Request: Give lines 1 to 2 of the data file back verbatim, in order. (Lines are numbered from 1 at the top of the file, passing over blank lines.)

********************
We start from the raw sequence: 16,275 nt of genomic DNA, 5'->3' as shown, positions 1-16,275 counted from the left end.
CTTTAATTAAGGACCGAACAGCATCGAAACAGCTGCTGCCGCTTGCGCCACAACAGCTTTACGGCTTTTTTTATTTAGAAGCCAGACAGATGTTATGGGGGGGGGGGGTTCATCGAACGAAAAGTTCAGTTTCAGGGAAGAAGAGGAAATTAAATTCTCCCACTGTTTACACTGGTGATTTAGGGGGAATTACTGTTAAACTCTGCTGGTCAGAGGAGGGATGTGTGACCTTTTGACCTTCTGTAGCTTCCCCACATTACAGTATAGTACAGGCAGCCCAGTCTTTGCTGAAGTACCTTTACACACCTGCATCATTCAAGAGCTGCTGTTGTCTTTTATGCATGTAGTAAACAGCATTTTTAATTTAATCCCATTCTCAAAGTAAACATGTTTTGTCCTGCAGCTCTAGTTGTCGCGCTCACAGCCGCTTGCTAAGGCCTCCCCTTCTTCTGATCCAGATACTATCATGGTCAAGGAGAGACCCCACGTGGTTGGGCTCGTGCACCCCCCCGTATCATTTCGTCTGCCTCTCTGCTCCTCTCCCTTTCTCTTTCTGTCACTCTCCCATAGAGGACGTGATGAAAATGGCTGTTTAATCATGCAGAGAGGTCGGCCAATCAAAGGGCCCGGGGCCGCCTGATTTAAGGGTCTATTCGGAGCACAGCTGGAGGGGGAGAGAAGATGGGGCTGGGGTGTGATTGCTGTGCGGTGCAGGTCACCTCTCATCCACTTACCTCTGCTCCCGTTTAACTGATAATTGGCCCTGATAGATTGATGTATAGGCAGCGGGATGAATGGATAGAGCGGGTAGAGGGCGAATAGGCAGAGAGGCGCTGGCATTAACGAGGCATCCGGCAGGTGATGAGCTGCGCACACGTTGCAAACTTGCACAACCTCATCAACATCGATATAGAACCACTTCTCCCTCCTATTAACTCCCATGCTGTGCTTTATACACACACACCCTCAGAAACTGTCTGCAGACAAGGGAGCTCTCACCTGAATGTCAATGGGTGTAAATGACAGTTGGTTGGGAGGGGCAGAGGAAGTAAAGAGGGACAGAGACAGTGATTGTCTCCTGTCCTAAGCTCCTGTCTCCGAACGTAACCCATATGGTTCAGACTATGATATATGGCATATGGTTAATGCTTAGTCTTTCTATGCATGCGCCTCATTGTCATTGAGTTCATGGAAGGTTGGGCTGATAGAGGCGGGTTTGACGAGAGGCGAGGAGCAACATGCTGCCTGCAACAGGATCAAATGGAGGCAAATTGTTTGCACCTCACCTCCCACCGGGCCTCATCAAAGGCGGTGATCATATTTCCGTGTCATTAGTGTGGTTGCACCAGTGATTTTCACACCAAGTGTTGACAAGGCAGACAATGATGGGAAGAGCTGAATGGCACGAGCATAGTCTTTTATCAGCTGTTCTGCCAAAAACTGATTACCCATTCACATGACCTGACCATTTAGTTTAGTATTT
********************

We start from the raw sequence: 16,275 nt of genomic DNA, 5'->3' as shown, positions 1-16,275 counted from the left end.
CTTTAATTAAGGACCGAACAGCATCGAAACAGCTGCTGCCGCTTGCGCCACAACAGCTTTACGGCTTTTTTTATTTAGAAGCCAGACAGATGTTATGGGGGGGGGGGGTTCATCGAACGAAAAGTTCAGTTTCAGGGAAGAAGAGGAAATTAAATTCTCCCACTGTTTACACTGGTGATTTAGGGGGAATTACTGTTAAACTCTGCTGGTCAGAGGAGGGATGTGTGACCTTTTGACCTTCTGTAGCTTCCCCACATTACAGTATAGTACAGGCAGCCCAGTCTTTGCTGAAGTACCTTTACACACCTGCATCATTCAAGAGCTGCTGTTGTCTTTTATGCATGTAGTAAACAGCATTTTTAATTTAATCCCATTCTCAAAGTAAACATGTTTTGTCCTGCAGCTCTAGTTGTCGCGCTCACAGCCGCTTGCTAAGGCCTCCCCTTCTTCTGATCCAGATACTATCATGGTCAAGGAGAGACCCCACGTGGTTGGGCTCGTGCACCCCCCCGTATCATTTCGTCTGCCTCTCTGCTCCTCTCCCTTTCTCTTTCTGTCACTCTCCCATAGAGGACGTGATGAAAATGGCTGTTTAATCATGCAGAGAGGTCGGCCAATCAAAGGGCCCGGGGCCGCCTGATTTAAGGGTCTATTCGGAGCACAGCTGGAGGGGGAGAGAAGATGGGGCTGGGGTGTGATTGCTGTGCGGTGCAGGTCACCTCTCATCCACTTACCTCTGCTCCCGTTTAACTGATAATTGGCCCTGATAGATTGATGTATAGGCAGCGGGATGAATGGATAGAGCGGGTAGAGGGCGAATAGGCAGAGAGGCGCTGGCATTAACGAGGCATCCGGCAGGTGATGAGCTGCGCACACGTTGCAAACTTGCACAACCTCATCAACATCGATATAGAACCACTTCTCCCTCCTATTAACTCCCATGCTGTGCTTTATACACACACACCCTCAGAAACTGTCTGCAGACAAGGGAGCTCTCACCTGAATGTCAATGGGTGTAAATGACAGTTGGTTGGGAGGGGCAGAGGAAGTAAAGAGGGACAGAGACAGTGATTGTCTCCTGTCCTAAGCTCCTGTCTCCGAACGTAACCCATATGGTTCAGACTATGATATATGGCATATGGTTAATGCTTAGTCTTTCTATGCATGCGCCTCATTGTCATTGAGTTCATGGAAGGTTGGGCTGATAGAGGCGGGTTTGACGAGAGGCGAGGAGCAACATGCTGCCTGCAACAGGATCAAATGGAGGCAAATTGTTTGCACCTCACCTCCCACCGGGCCTCATCAAAGGCGGTGATCATATTTCCGTGTCATTAGTGTGGTTGCACCAGTGATTTTCACACCAAGTGTTGACAAGGCAGACAATGATGGGAAGAGCTGAATGGCACGAGCATAGTCTTTTATCAGCTGTTCTGCCAAAAACTGATTACCCATTCACATGACCTGACCATTTAGTTTAGTATTT